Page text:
The stalling tactics mean Bill C-10 likely won't come to a final vote until early next week — a perhaps fitting end-game for a bill that has attracted no end of partisan acrimony in parliament.
Justice Minister Rob Nicholson accused New Democrats of being more interested in procedural games than what he called doing the right thing for Canadians.
"All you hear from them: 'we don't like the procedure, we had an amendment here that we wanted.' I say, c'mon, let's get on with it, let's do the right thing for the people of this country," Nicholson shouted in the Commons during a heated exchange Wednesday evening.
The omnibus legislation, which includes nine, separate crime-related bills on a wide range of issues, was a key plank in Prime Minister Stephen Harper's re-election campaign last spring.
The Conservatives promised to pass the bill within 100 sitting days of the new parliament, and should still easily meet that target despite the momentary delay.
The NDP gamesmanship, however, spoiled the government's carefully orchestrated communications plan, which included flying Nicholson, a Conservative senator and junior cabinet minister Julian Fantino to Woodbridge, Ont., earlier Wednesday for a news conference with high-profile victims rights advocate Sheldon Kennedy.
"Canadians gave our government a strong mandate to crack down on child predators and violent drug traffickers," Nicholson said in Woodbridge.
Conservatives, victims rights advocates, some police organizations and some addictions organizations maintain the measures will lead to safer communities and fewer victims of crime.
But the government itself has never set a measurable target for assessing crime reduction during a period when Canadian crime rates have generally fallen to their lowest level since the early 1970s.
"We believe that eventually the crime rate will continue to proceed in the right direction," Public Safety Minister Vic Toews said last September.
The bill's many critics — including former tough-on-crime crusaders in the United States — say bitter experience shows that the move to mandatory minimum sentences, longer jail terms, less judicial discretion and harsher treatment of minors won't increase public safety but will prove costly.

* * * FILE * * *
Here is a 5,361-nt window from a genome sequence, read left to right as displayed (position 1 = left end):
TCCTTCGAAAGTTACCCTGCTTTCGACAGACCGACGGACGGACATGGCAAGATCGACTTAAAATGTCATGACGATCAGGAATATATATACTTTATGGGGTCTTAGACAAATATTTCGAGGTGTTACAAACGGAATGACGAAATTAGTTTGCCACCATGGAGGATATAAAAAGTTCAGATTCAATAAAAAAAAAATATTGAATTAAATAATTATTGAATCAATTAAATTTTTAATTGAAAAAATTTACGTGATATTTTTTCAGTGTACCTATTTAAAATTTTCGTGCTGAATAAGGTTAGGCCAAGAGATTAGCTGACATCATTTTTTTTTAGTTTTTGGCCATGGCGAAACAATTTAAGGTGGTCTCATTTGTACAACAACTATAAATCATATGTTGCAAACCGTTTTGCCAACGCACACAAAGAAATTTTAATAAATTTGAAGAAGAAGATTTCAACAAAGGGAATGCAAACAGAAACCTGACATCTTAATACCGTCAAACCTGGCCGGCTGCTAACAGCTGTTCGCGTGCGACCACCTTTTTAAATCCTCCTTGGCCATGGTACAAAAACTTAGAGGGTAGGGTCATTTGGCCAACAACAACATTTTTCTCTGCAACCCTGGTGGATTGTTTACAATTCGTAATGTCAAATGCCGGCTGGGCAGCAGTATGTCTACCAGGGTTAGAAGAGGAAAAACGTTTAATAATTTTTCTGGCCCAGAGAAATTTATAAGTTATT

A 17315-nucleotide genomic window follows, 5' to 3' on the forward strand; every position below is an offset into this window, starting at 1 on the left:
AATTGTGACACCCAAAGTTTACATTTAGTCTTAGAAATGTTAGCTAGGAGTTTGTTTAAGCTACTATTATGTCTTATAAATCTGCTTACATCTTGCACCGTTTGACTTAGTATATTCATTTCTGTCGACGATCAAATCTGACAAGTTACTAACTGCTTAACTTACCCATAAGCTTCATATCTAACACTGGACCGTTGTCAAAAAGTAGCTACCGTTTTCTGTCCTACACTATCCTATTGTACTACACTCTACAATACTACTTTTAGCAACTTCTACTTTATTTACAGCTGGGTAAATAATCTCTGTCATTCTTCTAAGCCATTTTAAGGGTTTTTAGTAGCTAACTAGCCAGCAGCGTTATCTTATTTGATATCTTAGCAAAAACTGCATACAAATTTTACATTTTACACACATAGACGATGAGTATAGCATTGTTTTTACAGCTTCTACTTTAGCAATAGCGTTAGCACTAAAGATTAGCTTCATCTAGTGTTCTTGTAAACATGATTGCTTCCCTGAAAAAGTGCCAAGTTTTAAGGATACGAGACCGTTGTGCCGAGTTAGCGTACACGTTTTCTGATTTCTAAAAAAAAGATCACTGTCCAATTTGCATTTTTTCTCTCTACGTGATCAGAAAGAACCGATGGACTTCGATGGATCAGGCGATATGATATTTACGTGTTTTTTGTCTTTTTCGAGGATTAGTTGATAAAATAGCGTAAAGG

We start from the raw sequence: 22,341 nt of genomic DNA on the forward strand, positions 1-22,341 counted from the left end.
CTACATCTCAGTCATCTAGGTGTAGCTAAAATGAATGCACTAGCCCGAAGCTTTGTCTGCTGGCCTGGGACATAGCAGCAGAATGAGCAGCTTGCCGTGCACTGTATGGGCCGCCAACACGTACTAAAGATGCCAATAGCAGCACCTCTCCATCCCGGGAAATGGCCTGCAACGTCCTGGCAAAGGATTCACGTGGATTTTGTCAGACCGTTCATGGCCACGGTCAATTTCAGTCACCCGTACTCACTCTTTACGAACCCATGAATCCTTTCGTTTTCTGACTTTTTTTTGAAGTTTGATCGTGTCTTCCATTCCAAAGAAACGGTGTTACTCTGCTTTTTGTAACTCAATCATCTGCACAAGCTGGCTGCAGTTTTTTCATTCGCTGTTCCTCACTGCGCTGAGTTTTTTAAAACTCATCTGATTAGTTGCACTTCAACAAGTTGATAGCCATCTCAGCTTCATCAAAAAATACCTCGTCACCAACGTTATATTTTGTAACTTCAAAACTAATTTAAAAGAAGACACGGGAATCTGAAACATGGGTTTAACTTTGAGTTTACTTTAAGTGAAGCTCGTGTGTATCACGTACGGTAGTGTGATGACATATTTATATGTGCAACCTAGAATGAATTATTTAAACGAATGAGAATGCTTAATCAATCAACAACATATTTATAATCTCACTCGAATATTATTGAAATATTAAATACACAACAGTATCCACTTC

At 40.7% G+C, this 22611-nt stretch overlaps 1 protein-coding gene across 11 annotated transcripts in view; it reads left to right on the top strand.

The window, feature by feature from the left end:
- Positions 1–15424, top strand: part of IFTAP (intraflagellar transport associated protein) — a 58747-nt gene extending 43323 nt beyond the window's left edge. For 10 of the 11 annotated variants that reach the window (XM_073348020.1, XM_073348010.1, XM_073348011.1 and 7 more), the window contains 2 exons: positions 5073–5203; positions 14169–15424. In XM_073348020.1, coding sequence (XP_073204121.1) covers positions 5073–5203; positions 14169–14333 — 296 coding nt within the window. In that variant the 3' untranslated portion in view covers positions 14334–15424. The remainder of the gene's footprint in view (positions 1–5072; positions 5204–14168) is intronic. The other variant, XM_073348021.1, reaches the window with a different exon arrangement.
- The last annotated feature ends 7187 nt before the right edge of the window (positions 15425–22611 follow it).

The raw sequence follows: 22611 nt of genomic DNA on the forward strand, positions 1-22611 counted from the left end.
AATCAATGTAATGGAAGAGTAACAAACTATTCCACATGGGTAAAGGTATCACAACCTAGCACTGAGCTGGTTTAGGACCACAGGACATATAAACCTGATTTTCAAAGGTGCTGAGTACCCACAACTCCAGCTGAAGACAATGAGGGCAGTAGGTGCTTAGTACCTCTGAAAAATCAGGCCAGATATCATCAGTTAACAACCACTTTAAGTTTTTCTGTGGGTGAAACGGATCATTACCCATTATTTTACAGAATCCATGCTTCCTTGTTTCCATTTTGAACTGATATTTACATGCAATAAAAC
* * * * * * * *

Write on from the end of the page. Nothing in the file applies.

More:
Questions over the cost of crime measures — and the government's unwillingness or inability to provide a detailed budget — helped spark the contempt-of-parliament charges that led to last spring's election, which the Conservatives turned into a majority mandate.
It is difficult to overstate how politicized criminal justice policy has become in Ottawa over the last eight years.
Jack Harris, the NDP justice critic, noted Wednesday that his party fully supports new laws that deal with a range of sexual offences against minors — and that those measures could have been passed months ago had they not been lumped in with contentious reforms to drug laws and the handling of young offenders.
Most seriously, Harris said testimony from a range of experts suggests many of the measures in the omnibus crime bill will actually make society less safe.
The Conservatives simply ignore the experience of other jurisdictions, especially American states, he said, where tough-on-crime policies have been tried and failed and are now being repealed.
"They don't do benchmarks. They don't do evidence. They don't even listen to Statistics Canada," said Harris.
"They don't even know what this is going to cost and they certainly don't know the consequences because they didn't listen to the experts at all."
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